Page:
According to Eduard Van Ermen, this map illustrates a blend of "strong and weak points in geographical knowledge of the New World in the early years of the eighteenth century" (40). For instance, much of the eastern coast of North America, the entire West Indies and the South American coasts had been deftly explored, providing accurate knowledge for mapmakers as seen here. However, little was known of California or the northwestern area of North America. Ermen points out that Homann shows his "hypothesis of the California coast contour with a shadow line" (40). McLaughlin and Mayo note that California is based on Sanson's work. Tooley writes, however, that there are some additions such as the towns of S Isidoro, gigante and NS de la Guadalupe (Tooley, "California as an Island" 129). The map also shows "Fetum Anian" and "Terra Esonis Incognita" to the northwest while "Pays de Moozemleck" is towards the northeast. The title cartouche comes from De Fer's 1699 map and the cartouche in the top left is based off of Guillaume De L'Isle's Canada map (1703) (McLaughlina and Mayo, 75, entry 175). Portinaro and Knirsch note that the scale generally does not permit one to see much detail though they note that Philadelphia is labeled on the map. They also find that color is only used to distinguish nation's land claims. This map was originally published in Homann's "Atlas novus terrarium…" (1702-1750). Tooley notes that the title cartouche has been copied from De Fer's map (1699) and some description has been copied from De L'Isle's Canada map (1703) (Tooley, "California as an Island" 129; McLaughlin and Mayo, 75, entry 175).
Source(s): Ermen, Eduard Van. "The United States in Old Maps and Prints. Wilmington, DE: Atomium Books, Inc., 1990.
McLaughlin, Glen and Nancy H. Mayo. "The Mapping of California as an Island: An Illustrated Checklist." Saratoga, CA: California Map Society, 1995.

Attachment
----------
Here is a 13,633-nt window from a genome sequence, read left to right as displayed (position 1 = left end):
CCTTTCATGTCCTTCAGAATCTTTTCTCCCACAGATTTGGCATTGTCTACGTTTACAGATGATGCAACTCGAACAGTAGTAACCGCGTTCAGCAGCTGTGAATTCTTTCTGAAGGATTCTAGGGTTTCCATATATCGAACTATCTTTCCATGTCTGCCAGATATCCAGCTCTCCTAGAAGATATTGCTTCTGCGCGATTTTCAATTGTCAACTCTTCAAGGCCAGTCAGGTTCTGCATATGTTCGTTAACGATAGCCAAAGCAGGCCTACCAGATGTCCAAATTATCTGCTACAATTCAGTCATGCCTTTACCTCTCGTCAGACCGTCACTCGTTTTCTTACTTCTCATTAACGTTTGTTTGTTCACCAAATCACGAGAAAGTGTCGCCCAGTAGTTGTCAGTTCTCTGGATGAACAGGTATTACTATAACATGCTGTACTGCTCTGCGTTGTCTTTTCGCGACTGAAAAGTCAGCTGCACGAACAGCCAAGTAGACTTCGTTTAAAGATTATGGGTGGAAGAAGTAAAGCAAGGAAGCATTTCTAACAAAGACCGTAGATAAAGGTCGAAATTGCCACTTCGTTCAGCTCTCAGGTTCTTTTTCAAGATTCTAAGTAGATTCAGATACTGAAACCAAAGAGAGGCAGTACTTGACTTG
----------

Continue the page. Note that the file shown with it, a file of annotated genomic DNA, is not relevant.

Moreland, Carl and David Bannister. "Antique Maps: A Collector's Handbook." New York: Longman Group, Ltd., 1983.
Portinaro, Pierluigi and Franco Knirsch. "The Cartography of North America 1500-1800." New York: Facts on File, Inc., 1987.
---. "Chapter 3: California as an Island: A Geographic Misconception Illustrated by 100 Examples from 1625 to 1770." In "The Mapping of America." Ed. by Ronald Vere Tooley. London: Holland Press, 1985. 110-134.
Tooley, Ronald Vere. "Tooley's Dictionary of Mapmakers." Hertfordshire: Map Collector Publications Limited, 1979.
California as an Island
|Location Depicted||Western Hemisphere|
|Subjects (LCSH)||America--Maps--Early works to 1800 |
|Digital Collection||World and Regional Maps, 16th to the 19th centuries|
|Digital ID Number||MAP004 |
|Ordering Information||For information about digital reproductions, please email email@example.com. Please cite the Digital ID number. |
|Repository||University of Washington Libraries. Special Collections Division.|
|Repository Collection||Rare Map Collection. G3290 1710 H6 |
|Physical Description||handcolored ; 49 x 57 cm. |
|Condition||Written in ink in top right corner of leaf: "24." Small tear in middle of top edge. Small brown stain on "Watterland" in south Pacific Ocean. Small green spot outside of map border in lower left corner. Has binder's guard. Color has bled through to verso. Call number written in lower left corner of verso in pencil. |
|Digital Reproduction Information||Scanned from original map at 600 dpi in TIFF format, resized and enhanced at 400 ppi using Adobe Photoshop, and imported as JPEG2000 using ContentDM's software JPEG2000 Extension. 2008. |
|Acquisition||Written in pencil beneath bottom border of map: Phillips 523, no. 138 |
|References||Ermen, 40-1. McLaughlin and Mayo, 75, entry 175. Portinaro and Knirsch, 218-19. Tooley, "California as an Island" 129, pl. 157. |